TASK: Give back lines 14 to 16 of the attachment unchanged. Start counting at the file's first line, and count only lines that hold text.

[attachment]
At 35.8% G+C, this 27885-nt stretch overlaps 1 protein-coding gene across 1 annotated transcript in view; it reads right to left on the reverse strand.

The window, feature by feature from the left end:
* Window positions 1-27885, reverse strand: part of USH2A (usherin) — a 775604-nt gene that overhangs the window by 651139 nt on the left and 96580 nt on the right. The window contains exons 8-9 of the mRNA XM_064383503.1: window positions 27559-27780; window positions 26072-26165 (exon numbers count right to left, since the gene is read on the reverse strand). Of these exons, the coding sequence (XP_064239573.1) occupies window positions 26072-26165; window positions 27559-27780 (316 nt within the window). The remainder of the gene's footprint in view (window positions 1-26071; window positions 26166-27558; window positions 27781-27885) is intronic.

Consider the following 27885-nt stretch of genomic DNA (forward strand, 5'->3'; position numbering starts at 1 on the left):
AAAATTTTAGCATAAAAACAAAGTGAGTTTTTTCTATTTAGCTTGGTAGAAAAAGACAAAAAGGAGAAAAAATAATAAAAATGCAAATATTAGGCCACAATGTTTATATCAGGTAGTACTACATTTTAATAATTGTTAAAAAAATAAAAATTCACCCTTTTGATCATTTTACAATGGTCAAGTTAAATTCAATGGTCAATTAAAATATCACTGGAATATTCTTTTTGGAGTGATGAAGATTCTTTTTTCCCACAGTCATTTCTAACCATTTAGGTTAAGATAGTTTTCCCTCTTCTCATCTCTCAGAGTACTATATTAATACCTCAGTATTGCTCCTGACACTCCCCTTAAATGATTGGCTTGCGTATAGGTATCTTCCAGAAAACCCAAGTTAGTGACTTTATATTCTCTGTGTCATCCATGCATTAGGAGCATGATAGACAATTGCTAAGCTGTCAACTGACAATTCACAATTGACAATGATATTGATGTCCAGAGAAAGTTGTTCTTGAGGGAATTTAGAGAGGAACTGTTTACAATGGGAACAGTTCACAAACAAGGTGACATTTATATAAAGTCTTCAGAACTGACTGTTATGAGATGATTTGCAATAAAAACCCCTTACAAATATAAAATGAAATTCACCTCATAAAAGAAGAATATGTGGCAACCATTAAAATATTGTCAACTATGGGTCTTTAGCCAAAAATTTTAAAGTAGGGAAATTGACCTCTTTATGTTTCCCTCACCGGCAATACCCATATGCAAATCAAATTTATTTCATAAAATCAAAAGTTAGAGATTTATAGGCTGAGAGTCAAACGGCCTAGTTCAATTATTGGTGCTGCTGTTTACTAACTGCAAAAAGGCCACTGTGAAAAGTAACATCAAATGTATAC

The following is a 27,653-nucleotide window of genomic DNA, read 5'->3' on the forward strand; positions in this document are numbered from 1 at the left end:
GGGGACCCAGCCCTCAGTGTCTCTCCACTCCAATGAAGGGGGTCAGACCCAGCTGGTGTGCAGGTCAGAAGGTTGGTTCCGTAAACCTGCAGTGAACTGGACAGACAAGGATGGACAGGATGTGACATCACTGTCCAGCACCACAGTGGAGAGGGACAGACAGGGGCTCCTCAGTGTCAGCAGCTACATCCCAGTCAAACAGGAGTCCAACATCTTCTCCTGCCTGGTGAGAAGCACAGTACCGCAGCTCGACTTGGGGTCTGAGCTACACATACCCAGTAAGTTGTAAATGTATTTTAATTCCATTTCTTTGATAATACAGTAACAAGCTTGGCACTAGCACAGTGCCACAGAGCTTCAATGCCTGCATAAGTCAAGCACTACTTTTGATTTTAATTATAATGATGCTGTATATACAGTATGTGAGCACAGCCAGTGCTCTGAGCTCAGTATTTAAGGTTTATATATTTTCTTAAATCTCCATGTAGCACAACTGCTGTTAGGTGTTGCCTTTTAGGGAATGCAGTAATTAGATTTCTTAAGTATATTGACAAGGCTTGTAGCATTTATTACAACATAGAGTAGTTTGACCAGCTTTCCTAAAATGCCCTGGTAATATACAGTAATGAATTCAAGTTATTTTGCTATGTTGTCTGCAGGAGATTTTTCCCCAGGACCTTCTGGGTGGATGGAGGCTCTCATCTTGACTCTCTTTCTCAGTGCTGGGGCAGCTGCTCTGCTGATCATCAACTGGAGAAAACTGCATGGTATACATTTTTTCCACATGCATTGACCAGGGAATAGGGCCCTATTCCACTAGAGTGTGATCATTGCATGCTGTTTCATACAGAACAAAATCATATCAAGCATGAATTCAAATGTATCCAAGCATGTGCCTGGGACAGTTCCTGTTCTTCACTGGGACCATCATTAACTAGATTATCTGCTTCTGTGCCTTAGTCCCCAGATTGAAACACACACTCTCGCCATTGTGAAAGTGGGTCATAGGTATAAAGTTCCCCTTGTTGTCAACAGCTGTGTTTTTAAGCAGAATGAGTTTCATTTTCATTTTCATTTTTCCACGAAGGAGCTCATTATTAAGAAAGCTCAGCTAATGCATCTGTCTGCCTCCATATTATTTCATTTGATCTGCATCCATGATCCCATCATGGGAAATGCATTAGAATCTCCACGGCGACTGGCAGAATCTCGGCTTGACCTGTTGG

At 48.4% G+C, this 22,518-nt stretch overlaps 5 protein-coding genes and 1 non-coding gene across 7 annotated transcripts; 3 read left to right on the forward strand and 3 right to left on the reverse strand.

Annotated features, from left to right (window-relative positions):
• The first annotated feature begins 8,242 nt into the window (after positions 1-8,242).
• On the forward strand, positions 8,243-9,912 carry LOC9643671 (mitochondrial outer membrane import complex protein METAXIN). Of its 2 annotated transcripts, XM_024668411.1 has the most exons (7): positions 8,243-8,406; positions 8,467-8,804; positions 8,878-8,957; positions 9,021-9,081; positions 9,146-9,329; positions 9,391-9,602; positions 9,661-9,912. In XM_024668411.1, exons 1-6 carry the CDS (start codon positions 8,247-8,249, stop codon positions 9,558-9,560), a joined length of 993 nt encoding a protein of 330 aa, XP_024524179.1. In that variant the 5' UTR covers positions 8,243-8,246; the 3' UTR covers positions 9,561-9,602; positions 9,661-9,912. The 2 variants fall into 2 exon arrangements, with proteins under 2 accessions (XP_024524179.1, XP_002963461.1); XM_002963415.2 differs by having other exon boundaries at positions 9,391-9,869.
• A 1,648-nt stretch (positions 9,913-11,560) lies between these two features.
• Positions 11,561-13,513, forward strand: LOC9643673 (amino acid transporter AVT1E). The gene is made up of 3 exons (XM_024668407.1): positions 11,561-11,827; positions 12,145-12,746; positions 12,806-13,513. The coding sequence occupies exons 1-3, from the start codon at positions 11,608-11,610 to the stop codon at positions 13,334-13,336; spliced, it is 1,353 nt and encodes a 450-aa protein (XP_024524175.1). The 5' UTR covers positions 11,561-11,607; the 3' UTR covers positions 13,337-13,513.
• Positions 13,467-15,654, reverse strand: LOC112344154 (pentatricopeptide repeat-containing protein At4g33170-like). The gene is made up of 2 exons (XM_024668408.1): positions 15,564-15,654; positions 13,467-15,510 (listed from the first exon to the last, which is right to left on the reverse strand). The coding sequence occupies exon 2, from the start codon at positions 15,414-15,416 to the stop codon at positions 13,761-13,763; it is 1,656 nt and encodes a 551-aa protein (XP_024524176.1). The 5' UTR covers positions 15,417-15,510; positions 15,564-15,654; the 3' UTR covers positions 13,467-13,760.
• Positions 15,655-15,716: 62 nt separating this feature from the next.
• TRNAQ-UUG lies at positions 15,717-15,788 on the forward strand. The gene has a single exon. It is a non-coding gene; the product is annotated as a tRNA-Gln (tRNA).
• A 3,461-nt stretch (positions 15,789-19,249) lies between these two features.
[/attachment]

• Positions 13,467-15,654, reverse strand: LOC112344154 (pentatricopeptide repeat-containing protein At4g33170-like). The gene is made up of 2 exons (XM_024668408.1): positions 15,564-15,654; positions 13,467-15,510 (listed from the first exon to the last, which is right to left on the reverse strand). The coding sequence occupies exon 2, from the start codon at positions 15,414-15,416 to the stop codon at positions 13,761-13,763; it is 1,656 nt and encodes a 551-aa protein (XP_024524176.1). The 5' UTR covers positions 15,417-15,510; positions 15,564-15,654; the 3' UTR covers positions 13,467-13,760.
• Positions 15,655-15,716: 62 nt separating this feature from the next.
• TRNAQ-UUG lies at positions 15,717-15,788 on the forward strand. The gene has a single exon. It is a non-coding gene; the product is annotated as a tRNA-Gln (tRNA).